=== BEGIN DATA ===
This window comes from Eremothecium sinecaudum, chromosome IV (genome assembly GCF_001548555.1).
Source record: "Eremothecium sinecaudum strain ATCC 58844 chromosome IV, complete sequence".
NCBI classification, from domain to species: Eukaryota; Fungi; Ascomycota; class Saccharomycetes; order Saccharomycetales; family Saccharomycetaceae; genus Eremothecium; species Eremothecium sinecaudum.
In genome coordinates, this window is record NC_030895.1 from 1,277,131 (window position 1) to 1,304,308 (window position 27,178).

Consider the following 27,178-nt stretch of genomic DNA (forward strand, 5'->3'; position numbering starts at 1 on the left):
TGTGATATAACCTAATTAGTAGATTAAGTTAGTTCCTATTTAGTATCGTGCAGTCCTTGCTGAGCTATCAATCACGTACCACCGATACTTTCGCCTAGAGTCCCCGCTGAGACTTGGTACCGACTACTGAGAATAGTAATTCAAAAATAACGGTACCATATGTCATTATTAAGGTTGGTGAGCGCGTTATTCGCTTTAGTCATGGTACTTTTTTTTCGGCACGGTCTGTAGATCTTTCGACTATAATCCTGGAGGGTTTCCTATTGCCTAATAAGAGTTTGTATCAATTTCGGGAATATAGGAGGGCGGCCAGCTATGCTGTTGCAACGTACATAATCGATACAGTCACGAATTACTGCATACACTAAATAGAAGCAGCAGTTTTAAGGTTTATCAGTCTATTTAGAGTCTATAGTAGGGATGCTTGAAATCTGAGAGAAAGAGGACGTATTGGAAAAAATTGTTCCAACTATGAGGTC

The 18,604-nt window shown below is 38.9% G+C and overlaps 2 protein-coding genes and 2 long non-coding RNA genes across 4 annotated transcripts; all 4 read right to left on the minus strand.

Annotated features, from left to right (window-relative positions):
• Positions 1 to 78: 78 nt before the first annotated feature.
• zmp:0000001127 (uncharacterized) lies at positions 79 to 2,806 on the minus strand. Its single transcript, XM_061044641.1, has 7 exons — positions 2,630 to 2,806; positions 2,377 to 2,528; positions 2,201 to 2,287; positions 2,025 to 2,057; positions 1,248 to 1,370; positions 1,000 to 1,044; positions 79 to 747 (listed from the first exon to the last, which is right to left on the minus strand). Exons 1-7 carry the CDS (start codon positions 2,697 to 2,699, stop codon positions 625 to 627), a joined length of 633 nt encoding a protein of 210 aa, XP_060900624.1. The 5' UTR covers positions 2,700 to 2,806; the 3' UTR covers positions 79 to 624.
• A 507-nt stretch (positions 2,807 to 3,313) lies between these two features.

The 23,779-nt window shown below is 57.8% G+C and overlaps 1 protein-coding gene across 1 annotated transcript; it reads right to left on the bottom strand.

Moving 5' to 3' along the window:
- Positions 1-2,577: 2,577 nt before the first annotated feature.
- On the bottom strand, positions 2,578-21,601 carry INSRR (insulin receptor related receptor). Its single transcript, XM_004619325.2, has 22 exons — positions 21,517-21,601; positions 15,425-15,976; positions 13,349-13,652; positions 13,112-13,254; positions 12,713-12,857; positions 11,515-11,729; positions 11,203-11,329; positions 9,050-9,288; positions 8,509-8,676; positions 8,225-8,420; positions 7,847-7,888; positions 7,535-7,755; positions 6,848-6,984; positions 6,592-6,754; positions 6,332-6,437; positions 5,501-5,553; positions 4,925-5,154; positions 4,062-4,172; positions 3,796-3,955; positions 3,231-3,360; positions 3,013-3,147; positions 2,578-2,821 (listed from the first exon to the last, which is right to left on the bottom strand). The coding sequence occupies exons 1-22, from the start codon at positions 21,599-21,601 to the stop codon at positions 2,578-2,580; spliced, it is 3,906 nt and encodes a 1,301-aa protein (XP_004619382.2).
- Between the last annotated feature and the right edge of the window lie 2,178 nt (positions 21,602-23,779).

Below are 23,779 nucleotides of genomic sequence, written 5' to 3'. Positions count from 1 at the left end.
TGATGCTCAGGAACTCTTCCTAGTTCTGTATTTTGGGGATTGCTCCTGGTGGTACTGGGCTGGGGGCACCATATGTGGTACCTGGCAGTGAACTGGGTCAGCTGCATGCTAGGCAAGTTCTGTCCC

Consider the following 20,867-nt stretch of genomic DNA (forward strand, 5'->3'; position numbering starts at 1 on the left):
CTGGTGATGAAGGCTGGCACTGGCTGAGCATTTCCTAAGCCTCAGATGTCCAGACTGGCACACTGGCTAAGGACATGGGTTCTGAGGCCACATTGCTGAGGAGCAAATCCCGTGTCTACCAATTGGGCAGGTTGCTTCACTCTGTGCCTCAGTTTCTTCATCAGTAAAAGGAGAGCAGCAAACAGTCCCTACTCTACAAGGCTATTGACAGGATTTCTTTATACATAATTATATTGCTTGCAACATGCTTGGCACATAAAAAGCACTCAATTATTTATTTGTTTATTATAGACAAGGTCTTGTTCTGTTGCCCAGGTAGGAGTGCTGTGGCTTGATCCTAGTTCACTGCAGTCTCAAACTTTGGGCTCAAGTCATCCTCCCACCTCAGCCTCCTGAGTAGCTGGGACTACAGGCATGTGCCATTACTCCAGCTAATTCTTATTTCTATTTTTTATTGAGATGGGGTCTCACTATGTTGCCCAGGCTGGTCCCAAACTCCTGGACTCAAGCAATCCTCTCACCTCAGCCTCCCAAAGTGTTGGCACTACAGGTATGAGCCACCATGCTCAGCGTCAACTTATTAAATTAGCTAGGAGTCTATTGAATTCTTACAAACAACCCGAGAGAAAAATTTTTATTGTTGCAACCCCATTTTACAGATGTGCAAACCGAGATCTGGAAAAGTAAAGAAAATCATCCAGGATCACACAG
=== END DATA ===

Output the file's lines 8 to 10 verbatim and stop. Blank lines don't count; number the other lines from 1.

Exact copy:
Annotated features, from left to right (window-relative positions):
• Positions 1 to 78: 78 nt before the first annotated feature.
• zmp:0000001127 (uncharacterized) lies at positions 79 to 2,806 on the minus strand. Its single transcript, XM_061044641.1, has 7 exons — positions 2,630 to 2,806; positions 2,377 to 2,528; positions 2,201 to 2,287; positions 2,025 to 2,057; positions 1,248 to 1,370; positions 1,000 to 1,044; positions 79 to 747 (listed from the first exon to the last, which is right to left on the minus strand). Exons 1-7 carry the CDS (start codon positions 2,697 to 2,699, stop codon positions 625 to 627), a joined length of 633 nt encoding a protein of 210 aa, XP_060900624.1. The 5' UTR covers positions 2,700 to 2,806; the 3' UTR covers positions 79 to 624.